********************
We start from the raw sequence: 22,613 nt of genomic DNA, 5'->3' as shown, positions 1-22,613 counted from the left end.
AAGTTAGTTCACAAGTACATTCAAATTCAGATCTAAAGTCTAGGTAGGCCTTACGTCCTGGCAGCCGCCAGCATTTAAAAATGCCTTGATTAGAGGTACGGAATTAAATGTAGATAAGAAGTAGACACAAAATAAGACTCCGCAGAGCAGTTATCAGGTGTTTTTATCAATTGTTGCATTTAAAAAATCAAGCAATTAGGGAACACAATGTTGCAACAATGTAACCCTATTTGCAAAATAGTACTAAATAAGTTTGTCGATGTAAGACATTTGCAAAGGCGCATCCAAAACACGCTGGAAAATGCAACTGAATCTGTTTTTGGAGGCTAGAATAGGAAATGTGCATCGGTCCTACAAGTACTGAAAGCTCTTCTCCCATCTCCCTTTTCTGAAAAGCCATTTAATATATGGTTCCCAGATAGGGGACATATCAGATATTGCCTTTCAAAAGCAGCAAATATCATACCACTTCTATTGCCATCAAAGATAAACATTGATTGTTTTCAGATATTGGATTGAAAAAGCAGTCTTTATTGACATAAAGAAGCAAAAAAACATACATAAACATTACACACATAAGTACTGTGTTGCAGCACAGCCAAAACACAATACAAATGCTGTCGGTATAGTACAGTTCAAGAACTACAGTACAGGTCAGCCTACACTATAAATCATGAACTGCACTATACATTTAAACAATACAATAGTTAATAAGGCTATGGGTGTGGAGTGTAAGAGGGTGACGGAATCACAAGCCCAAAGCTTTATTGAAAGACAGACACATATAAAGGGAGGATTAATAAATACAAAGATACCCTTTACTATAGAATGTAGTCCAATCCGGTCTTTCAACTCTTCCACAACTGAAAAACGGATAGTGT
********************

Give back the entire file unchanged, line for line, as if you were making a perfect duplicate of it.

We start from the raw sequence: 22,613 nt of genomic DNA, 5'->3' as shown, positions 1-22,613 counted from the left end.
AAGTTAGTTCACAAGTACATTCAAATTCAGATCTAAAGTCTAGGTAGGCCTTACGTCCTGGCAGCCGCCAGCATTTAAAAATGCCTTGATTAGAGGTACGGAATTAAATGTAGATAAGAAGTAGACACAAAATAAGACTCCGCAGAGCAGTTATCAGGTGTTTTTATCAATTGTTGCATTTAAAAAATCAAGCAATTAGGGAACACAATGTTGCAACAATGTAACCCTATTTGCAAAATAGTACTAAATAAGTTTGTCGATGTAAGACATTTGCAAAGGCGCATCCAAAACACGCTGGAAAATGCAACTGAATCTGTTTTTGGAGGCTAGAATAGGAAATGTGCATCGGTCCTACAAGTACTGAAAGCTCTTCTCCCATCTCCCTTTTCTGAAAAGCCATTTAATATATGGTTCCCAGATAGGGGACATATCAGATATTGCCTTTCAAAAGCAGCAAATATCATACCACTTCTATTGCCATCAAAGATAAACATTGATTGTTTTCAGATATTGGATTGAAAAAGCAGTCTTTATTGACATAAAGAAGCAAAAAAACATACATAAACATTACACACATAAGTACTGTGTTGCAGCACAGCCAAAACACAATACAAATGCTGTCGGTATAGTACAGTTCAAGAACTACAGTACAGGTCAGCCTACACTATAAATCATGAACTGCACTATACATTTAAACAATACAATAGTTAATAAGGCTATGGGTGTGGAGTGTAAGAGGGTGACGGAATCACAAGCCCAAAGCTTTATTGAAAGACAGACACATATAAAGGGAGGATTAATAAATACAAAGATACCCTTTACTATAGAATGTAGTCCAATCCGGTCTTTCAACTCTTCCACAACTGAAAAACGGATAGTGT